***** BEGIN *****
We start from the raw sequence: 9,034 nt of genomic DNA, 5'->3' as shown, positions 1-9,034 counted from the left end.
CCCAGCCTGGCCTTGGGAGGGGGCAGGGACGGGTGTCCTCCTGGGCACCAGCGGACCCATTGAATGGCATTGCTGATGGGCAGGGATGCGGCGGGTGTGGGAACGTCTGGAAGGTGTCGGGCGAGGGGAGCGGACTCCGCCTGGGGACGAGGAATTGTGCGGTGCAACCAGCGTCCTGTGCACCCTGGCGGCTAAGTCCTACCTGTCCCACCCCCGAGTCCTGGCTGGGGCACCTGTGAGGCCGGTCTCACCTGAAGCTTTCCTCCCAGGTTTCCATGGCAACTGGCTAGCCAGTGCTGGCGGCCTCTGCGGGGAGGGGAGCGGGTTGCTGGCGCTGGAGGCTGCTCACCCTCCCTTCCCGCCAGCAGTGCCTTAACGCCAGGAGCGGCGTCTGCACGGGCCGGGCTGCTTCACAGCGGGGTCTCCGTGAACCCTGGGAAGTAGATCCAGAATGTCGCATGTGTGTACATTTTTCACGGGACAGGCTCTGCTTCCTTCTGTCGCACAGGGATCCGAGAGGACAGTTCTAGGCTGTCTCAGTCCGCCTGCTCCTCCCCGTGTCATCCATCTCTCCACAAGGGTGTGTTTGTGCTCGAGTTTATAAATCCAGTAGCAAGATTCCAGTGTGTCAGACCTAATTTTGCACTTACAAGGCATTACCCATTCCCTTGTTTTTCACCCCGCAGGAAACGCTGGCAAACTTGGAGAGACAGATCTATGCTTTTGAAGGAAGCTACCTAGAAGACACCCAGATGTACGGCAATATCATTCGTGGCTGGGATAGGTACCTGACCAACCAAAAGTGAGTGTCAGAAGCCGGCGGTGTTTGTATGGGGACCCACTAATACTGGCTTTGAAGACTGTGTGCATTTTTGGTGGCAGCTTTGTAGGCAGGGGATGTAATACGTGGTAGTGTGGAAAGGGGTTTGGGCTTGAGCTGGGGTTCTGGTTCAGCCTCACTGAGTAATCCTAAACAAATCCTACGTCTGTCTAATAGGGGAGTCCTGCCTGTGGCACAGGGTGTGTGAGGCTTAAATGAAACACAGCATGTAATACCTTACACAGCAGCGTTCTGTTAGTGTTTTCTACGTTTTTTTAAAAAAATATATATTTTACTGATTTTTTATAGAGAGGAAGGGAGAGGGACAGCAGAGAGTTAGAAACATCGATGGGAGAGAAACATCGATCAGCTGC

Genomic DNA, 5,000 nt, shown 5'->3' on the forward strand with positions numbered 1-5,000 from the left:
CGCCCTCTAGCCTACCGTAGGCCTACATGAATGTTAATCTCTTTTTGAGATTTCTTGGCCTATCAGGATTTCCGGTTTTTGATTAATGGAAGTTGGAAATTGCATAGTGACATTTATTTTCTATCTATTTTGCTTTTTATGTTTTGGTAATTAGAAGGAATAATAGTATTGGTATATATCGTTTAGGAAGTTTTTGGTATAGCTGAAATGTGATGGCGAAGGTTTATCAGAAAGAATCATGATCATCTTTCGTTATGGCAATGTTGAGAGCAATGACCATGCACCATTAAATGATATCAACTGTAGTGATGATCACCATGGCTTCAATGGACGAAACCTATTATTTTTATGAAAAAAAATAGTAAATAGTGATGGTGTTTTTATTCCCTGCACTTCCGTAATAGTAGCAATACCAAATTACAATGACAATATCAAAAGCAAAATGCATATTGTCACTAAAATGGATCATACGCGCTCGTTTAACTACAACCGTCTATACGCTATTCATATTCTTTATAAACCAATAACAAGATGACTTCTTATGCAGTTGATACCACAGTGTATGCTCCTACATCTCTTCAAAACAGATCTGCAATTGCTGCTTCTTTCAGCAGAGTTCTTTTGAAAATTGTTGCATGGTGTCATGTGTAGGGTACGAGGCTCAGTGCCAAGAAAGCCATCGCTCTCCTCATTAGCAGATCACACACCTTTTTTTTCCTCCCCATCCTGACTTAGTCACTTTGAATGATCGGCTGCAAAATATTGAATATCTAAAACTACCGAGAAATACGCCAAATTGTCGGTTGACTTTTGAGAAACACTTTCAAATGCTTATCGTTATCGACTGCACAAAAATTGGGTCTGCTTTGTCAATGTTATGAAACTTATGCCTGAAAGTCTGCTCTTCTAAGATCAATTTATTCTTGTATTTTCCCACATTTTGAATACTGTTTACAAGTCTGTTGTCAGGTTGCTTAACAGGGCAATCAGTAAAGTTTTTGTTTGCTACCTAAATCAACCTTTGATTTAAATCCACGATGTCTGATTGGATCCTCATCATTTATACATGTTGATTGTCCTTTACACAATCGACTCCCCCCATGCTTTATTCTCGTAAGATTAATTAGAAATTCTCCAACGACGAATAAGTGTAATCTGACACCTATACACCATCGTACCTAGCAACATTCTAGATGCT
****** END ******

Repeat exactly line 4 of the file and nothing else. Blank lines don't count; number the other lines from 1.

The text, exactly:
CGCCCTCTAGCCTACCGTAGGCCTACATGAATGTTAATCTCTTTTTGAGATTTCTTGGCCTATCAGGATTTCCGGTTTTTGATTAATGGAAGTTGGAAATTGCATAGTGACATTTATTTTCTATCTATTTTGCTTTTTATGTTTTGGTAATTAGAAGGAATAATAGTATTGGTATATATCGTTTAGGAAGTTTTTGGTATAGCTGAAATGTGATGGCGAAGGTTTATCAGAAAGAATCATGATCATCTTTCGTTATGGCAATGTTGAGAGCAATGACCATGCACCATTAAATGATATCAACTGTAGTGATGATCACCATGGCTTCAATGGACGAAACCTATTATTTTTATGAAAAAAAATAGTAAATAGTGATGGTGTTTTTATTCCCTGCACTTCCGTAATAGTAGCAATACCAAATTACAATGACAATATCAAAAGCAAAATGCATATTGTCACTAAAATGGATCATACGCGCTCGTTTAACTACAACCGTCTATACGCTATTCATATTCTTTATAAACCAATAACAAGATGACTTCTTATGCAGTTGATACCACAGTGTATGCTCCTACATCTCTTCAAAACAGATCTGCAATTGCTGCTTCTTTCAGCAGAGTTCTTTTGAAAATTGTTGCATGGTGTCATGTGTAGGGTACGAGGCTCAGTGCCAAGAAAGCCATCGCTCTCCTCATTAGCAGATCACACACCTTTTTTTTCCTCCCCATCCTGACTTAGTCACTTTGAATGATCGGCTGCAAAATATTGAATATCTAAAACTACCGAGAAATACGCCAAATTGTCGGTTGACTTTTGAGAAACACTTTCAAATGCTTATCGTTATCGACTGCACAAAAATTGGGTCTGCTTTGTCAATGTTATGAAACTTATGCCTGAAAGTCTGCTCTTCTAAGATCAATTTATTCTTGTATTTTCCCACATTTTGAATACTGTTTACAAGTCTGTTGTCAGGTTGCTTAACAGGGCAATCAGTAAAGTTTTTGTTTGCTACCTAAATCAACCTTTGATTTAAATCCACGATGTCTGATTGGATCCTCATCATTTATACATGTTGATTGTCCTTTACACAATCGACTCCCCCCATGCTTTATTCTCGTAAGATTAATTAGAAATTCTCCAACGACGAATAAGTGTAATCTGACACCTATACACCATCGTACCTAGCAACATTCTAGATGCT